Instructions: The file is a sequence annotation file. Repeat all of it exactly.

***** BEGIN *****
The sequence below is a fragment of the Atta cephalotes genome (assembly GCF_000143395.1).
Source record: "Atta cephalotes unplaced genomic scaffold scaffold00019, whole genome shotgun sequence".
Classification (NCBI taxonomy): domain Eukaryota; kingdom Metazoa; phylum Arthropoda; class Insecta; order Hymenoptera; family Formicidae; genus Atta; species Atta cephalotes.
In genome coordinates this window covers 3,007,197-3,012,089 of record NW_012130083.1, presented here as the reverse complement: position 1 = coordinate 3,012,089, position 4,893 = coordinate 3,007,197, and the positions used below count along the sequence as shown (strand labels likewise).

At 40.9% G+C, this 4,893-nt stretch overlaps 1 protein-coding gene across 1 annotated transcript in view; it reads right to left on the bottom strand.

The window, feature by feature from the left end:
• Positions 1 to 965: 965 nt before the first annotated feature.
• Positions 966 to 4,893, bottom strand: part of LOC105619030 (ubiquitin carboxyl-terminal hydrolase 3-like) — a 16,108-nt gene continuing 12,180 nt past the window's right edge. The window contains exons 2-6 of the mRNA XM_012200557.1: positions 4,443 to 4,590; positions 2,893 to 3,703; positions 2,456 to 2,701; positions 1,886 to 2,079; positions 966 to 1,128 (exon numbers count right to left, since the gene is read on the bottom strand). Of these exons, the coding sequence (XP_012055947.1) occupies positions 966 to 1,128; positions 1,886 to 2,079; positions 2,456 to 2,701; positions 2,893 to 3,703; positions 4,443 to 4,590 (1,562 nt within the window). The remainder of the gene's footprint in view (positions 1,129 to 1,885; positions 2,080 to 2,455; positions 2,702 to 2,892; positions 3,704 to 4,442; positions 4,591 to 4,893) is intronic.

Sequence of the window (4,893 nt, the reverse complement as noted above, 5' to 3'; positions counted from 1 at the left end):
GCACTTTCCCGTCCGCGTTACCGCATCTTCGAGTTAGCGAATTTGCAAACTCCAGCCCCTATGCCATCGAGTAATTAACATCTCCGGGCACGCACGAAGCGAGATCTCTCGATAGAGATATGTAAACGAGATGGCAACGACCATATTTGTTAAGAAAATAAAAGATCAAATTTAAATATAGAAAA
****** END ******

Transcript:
The sequence below is a fragment of the Atta cephalotes genome (assembly GCF_000143395.1).
Source record: "Atta cephalotes unplaced genomic scaffold scaffold00019, whole genome shotgun sequence".
Classification (NCBI taxonomy): domain Eukaryota; kingdom Metazoa; phylum Arthropoda; class Insecta; order Hymenoptera; family Formicidae; genus Atta; species Atta cephalotes.
In genome coordinates this window covers 3,007,197-3,012,089 of record NW_012130083.1, presented here as the reverse complement: position 1 = coordinate 3,012,089, position 4,893 = coordinate 3,007,197, and the positions used below count along the sequence as shown (strand labels likewise).

At 40.9% G+C, this 4,893-nt stretch overlaps 1 protein-coding gene across 1 annotated transcript in view; it reads right to left on the bottom strand.

The window, feature by feature from the left end:
• Positions 1 to 965: 965 nt before the first annotated feature.
• Positions 966 to 4,893, bottom strand: part of LOC105619030 (ubiquitin carboxyl-terminal hydrolase 3-like) — a 16,108-nt gene continuing 12,180 nt past the window's right edge. The window contains exons 2-6 of the mRNA XM_012200557.1: positions 4,443 to 4,590; positions 2,893 to 3,703; positions 2,456 to 2,701; positions 1,886 to 2,079; positions 966 to 1,128 (exon numbers count right to left, since the gene is read on the bottom strand). Of these exons, the coding sequence (XP_012055947.1) occupies positions 966 to 1,128; positions 1,886 to 2,079; positions 2,456 to 2,701; positions 2,893 to 3,703; positions 4,443 to 4,590 (1,562 nt within the window). The remainder of the gene's footprint in view (positions 1,129 to 1,885; positions 2,080 to 2,455; positions 2,702 to 2,892; positions 3,704 to 4,442; positions 4,591 to 4,893) is intronic.

Sequence of the window (4,893 nt, the reverse complement as noted above, 5' to 3'; positions counted from 1 at the left end):
GCACTTTCCCGTCCGCGTTACCGCATCTTCGAGTTAGCGAATTTGCAAACTCCAGCCCCTATGCCATCGAGTAATTAACATCTCCGGGCACGCACGAAGCGAGATCTCTCGATAGAGATATGTAAACGAGATGGCAACGACCATATTTGTTAAGAAAATAAAAGATCAAATTTAAATATAGAAAA